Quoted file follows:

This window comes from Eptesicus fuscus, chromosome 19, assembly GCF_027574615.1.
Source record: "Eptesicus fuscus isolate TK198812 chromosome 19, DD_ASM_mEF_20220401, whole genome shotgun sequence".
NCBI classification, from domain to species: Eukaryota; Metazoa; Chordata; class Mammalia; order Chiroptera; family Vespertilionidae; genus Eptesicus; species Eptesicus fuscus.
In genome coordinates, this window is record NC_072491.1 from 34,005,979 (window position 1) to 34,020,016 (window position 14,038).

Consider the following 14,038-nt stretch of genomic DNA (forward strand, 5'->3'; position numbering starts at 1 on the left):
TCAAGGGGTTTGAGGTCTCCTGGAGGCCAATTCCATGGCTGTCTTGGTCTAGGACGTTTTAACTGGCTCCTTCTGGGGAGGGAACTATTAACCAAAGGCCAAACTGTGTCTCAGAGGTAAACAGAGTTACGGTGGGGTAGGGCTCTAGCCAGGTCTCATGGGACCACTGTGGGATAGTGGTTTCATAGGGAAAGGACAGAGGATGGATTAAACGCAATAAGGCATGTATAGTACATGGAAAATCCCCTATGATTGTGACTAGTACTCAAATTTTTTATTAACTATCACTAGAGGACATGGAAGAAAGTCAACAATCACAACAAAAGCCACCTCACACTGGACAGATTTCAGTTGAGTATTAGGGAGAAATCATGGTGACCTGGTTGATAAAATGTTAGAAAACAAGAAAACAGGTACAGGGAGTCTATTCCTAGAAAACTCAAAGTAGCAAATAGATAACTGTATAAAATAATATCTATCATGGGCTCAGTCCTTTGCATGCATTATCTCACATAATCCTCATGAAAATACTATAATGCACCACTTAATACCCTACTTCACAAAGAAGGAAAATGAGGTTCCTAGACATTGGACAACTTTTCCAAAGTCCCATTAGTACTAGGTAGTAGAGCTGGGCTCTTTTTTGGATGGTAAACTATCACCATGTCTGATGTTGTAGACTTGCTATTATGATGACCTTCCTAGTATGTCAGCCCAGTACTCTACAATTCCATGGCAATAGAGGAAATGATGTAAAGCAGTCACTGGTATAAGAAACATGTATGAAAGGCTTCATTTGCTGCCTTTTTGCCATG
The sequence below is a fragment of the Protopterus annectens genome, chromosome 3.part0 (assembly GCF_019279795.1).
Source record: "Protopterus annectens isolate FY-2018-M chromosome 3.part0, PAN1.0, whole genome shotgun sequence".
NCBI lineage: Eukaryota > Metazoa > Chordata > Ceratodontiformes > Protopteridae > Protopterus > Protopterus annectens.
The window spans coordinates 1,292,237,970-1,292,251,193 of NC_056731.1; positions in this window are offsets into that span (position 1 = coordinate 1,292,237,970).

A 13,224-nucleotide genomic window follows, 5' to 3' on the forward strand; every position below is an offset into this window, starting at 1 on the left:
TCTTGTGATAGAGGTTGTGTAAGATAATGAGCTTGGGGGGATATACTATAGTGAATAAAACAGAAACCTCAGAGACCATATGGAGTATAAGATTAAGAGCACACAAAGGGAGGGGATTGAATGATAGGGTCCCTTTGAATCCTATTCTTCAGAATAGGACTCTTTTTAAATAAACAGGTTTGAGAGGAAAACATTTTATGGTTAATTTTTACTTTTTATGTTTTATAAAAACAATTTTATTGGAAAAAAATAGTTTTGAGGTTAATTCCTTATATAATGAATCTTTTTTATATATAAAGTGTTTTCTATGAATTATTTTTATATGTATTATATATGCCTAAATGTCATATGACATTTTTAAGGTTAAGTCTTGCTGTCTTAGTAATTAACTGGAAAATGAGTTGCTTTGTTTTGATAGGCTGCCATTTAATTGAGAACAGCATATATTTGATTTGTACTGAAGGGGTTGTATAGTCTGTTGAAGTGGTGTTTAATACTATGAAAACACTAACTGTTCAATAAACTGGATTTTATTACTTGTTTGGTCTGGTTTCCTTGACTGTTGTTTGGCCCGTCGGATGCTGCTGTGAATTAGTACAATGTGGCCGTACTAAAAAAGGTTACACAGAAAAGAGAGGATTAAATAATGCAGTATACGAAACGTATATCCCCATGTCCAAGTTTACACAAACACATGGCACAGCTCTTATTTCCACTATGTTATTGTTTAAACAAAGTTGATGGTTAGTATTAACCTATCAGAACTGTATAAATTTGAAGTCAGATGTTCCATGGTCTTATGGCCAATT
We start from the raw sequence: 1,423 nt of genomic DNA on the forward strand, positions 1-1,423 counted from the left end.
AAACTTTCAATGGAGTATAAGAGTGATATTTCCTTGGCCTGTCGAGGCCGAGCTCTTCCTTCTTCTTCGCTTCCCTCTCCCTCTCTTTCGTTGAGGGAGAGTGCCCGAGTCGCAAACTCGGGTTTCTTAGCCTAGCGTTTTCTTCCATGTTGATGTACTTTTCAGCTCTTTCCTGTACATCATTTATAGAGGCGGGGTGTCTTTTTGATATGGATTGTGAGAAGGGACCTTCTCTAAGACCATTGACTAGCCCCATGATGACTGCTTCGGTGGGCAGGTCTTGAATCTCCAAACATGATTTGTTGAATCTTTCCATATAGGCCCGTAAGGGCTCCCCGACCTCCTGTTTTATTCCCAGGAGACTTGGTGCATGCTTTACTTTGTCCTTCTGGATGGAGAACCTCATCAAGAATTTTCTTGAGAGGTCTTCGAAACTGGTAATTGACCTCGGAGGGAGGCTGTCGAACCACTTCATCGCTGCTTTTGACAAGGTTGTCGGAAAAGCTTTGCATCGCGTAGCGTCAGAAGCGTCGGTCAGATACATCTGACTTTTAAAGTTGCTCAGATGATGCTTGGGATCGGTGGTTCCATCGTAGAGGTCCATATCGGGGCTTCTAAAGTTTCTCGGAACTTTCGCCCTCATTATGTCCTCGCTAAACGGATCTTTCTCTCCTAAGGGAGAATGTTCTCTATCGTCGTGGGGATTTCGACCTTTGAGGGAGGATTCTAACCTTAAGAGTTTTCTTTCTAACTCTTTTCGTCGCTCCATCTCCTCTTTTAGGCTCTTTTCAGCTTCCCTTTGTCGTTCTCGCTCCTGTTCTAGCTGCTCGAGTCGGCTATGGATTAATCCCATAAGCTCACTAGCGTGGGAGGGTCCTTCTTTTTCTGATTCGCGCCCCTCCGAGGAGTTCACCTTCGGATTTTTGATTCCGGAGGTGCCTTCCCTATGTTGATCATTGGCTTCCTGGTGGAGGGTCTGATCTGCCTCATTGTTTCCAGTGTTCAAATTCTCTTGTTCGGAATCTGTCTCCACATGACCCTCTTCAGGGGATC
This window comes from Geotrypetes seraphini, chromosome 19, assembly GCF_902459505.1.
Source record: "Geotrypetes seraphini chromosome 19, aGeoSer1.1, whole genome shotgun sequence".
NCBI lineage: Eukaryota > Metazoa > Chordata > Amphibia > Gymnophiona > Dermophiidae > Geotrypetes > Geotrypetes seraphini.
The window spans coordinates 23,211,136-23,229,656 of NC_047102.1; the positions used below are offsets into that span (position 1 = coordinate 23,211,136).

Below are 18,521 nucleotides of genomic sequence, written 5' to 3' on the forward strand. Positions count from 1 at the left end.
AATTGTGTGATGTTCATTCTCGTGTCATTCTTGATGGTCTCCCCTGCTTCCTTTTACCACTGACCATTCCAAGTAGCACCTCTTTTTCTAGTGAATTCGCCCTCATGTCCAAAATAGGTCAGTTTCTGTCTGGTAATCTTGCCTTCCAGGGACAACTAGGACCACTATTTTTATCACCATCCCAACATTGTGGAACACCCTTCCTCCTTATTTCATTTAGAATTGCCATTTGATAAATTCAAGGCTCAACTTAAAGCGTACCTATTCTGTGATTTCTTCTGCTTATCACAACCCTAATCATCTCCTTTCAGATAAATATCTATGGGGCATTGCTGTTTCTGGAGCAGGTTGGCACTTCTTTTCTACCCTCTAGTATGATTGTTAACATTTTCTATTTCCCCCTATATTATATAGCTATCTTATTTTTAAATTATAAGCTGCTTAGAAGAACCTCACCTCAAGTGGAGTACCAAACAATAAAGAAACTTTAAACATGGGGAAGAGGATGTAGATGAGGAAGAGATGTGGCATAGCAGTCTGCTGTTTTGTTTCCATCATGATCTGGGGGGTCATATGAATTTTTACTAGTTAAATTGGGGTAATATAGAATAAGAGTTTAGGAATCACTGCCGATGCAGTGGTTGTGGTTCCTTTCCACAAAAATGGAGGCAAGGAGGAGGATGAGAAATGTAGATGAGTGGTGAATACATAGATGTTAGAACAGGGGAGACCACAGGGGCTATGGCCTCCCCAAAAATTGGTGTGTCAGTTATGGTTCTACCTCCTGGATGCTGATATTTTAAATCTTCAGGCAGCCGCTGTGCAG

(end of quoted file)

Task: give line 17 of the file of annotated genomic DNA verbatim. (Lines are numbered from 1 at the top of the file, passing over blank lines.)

NCBI lineage: Eukaryota > Metazoa > Chordata > Amphibia > Gymnophiona > Dermophiidae > Geotrypetes > Geotrypetes seraphini.